For a totally different experience, I head to Beverly Hills. I’m a fan of Kimpton Hotels, particularly the Palomar brand, and choose to stay at Palomar Beverly Hills on Wilshire Blvd (note: there are two Palomars in Beverly Hills). I always love the eclectic design (although they are often large hotels, they have a boutique-hotel-type feel), and this one has a pool table (not to mention an outdoor pool), Skee-ball, table shuffleboard and darts, so I am pleased. This offers a nice way to literally pre-game with large screens to watch games as well. Free wine at happy hour is a great perk.

I strongly recommend starting a night out at Apoteke in Lincoln Heights (on the outskirts of Chinatown). Bar folks in the know will tell you it’s the best mixology bar in LA, and it’s on the same odd-looking strip as Majordomo, David Chang’s recent outpost where ICE alum Marc Thompson (Culinary, ’04) is chef de cuisine. Majordomo is beautiful, and that’s obvious before you walk in the door. It starts with yet another huge space (by NYC standards) that’s indoor/outdoor with heat lamps available. (Sensing a trend?) The weather’s just too nice here. Cool graffiti is strategically incorporated into a really well-designed Cali-industrial-chic look, except on this occasion, it makes more sense as all you see around this area are warehouses.

Overall, this is the best restaurant David Chang has ever opened. It probably didn’t hurt that he was in the house that eve sitting a few tables away. Initially, I encounter a growing trend that irritates me: you have to dine to sit at the bar. In all fairness, there are areas to drink, but I like to do my drinking at the bar. Fortunately, the drink I have is a good one: a Rosita with mezcal, Mexican amaro, dry vermouth, quinquina and serrano pepper. As for the food, there are too many things to rave about. Get the Santa Barbara uni, stuffed peppers with sausage and the super-light foie gras with bing (which is a wheat-based bread similar to a flatbread or French galette). Not only is the food incredible, the presentation is great without feeling too fussed over. It’s definitely worth another visit.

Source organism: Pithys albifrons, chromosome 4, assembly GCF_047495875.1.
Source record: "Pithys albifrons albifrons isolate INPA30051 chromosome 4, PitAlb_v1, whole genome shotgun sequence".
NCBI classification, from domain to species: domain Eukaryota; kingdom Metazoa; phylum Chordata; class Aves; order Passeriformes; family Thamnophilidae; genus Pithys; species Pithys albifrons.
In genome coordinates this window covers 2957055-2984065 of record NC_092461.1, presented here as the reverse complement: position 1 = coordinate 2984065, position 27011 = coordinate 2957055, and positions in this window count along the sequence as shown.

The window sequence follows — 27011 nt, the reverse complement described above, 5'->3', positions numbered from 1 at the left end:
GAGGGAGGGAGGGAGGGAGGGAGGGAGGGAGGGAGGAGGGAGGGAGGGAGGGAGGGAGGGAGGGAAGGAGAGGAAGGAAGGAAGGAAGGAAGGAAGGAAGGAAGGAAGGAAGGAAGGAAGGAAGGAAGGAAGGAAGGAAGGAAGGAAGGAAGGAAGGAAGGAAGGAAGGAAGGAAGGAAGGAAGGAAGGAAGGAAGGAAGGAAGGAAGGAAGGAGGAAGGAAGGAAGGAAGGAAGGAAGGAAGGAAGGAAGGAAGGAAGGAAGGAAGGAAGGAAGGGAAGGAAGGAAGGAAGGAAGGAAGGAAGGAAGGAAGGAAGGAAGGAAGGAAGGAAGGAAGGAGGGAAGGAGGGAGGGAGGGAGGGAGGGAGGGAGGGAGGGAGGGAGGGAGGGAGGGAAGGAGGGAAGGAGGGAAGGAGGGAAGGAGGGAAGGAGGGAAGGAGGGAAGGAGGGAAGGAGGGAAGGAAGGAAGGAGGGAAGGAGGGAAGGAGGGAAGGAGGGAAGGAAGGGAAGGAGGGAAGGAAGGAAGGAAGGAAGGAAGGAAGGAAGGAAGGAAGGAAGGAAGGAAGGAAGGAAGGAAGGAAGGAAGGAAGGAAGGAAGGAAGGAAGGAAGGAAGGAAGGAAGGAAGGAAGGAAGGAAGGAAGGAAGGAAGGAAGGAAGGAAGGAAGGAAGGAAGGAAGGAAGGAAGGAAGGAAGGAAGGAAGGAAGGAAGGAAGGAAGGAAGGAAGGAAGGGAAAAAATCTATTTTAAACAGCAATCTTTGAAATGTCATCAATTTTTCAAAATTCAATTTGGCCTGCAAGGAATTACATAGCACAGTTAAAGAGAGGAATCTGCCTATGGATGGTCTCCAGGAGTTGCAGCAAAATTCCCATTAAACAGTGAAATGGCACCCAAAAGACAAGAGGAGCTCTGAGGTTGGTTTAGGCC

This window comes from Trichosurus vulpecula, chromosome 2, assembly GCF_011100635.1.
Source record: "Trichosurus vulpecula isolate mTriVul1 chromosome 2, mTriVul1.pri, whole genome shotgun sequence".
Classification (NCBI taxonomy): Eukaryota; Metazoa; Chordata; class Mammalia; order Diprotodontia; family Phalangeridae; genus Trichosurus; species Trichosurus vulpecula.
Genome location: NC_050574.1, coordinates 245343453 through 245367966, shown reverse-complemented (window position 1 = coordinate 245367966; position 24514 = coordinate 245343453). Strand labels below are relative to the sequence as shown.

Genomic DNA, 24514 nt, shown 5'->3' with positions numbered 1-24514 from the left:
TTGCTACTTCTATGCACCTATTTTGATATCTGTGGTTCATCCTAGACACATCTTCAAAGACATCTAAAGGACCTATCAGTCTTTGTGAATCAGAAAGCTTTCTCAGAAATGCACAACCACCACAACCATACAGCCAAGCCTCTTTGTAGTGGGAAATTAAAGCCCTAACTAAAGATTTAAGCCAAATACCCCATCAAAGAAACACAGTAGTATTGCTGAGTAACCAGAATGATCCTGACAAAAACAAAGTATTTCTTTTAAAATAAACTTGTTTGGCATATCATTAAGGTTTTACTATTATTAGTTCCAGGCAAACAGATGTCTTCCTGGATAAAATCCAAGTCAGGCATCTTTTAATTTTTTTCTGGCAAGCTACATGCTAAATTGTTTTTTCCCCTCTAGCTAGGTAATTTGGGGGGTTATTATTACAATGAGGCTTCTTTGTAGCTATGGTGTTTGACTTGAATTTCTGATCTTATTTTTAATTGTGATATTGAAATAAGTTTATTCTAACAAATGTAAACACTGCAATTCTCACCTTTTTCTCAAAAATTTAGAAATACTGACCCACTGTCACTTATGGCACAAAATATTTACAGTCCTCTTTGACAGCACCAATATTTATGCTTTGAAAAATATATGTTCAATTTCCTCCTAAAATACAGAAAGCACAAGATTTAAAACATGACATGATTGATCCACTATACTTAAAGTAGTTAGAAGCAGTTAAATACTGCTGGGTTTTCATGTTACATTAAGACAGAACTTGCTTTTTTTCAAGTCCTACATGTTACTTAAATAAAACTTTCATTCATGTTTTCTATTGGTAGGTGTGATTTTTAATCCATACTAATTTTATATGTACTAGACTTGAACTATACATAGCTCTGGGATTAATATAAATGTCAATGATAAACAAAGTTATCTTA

Pro tip: The menu changes often, and the servers are really good. Trust them to help sort out what to eat. Some of the least likely suspects could be the best.

Uni & Tofu is served with yuzu koshu and sorrel at Majordomo.
Uni & Tofu is served with yuzu koshu and sorrel at Majordomo.

Day 4

With lots of dining ahead, I go light for breakfast with a smoked salmon bagel at the hotel. For lunch, I return to Culver City for Lodge Bread. It’s as good as any bread I’ve eaten anywhere and that’s saying quite a bit coming from NYC. Get the pizza. I have mine with mixed wild mushrooms, taleggio, chives and parm. It’s insane and the silky, creamy hummus (with tahini) might be the best I’ve had, especially with the pita. Do not miss this stop on your trip.

Before dinner, I sit at the beautiful art-deco bar at the Montage Beverly Hills and order a single barrel-aged old fashioned and hob-nob with some big shots (or big shot wannabes). You feel like you went back to a bygone era of glitz and glamour here. It’s fun, and the drinks are solid.

Down the block at Wally’s, I sit at the communal tables and start with a proper Nolet’s Martini. Then I order a charcuterie plate and cheese (the selections are fabulous, including my favorite cheese, Epoisses) and a bottle of wine (a wonderful Rhone from the Chave Estate, another favorite), and settle in for a fun night with an interesting take on cacio e pepe (with a tomato jam). This is not the place to go home early. The people watching is part of the plan.

Pro tip: Browse the extensive wine list for some really good bottles.

Day 5

We grab a quick continental breakfast because we’re going back to the beach ⎯ this time, quiet Hermosa Beach where you’ll find The Strand (a path, right off the beach, to enjoy walking, cycling or just watching) and some really good eats, especially when you include nearby Manhattan Beach. It couldn’t be more different than DTLA or Beverly Hills. This place is totally chill. Stay at the Beach House, which is on the beach.

After a 5-mile walk on The Strand, we head to Good Stuff Restaurant on the beach. I’m a breakfast-is-the-new-lunch sort of guy, but the fried chicken salad is really good, as is the California wrap.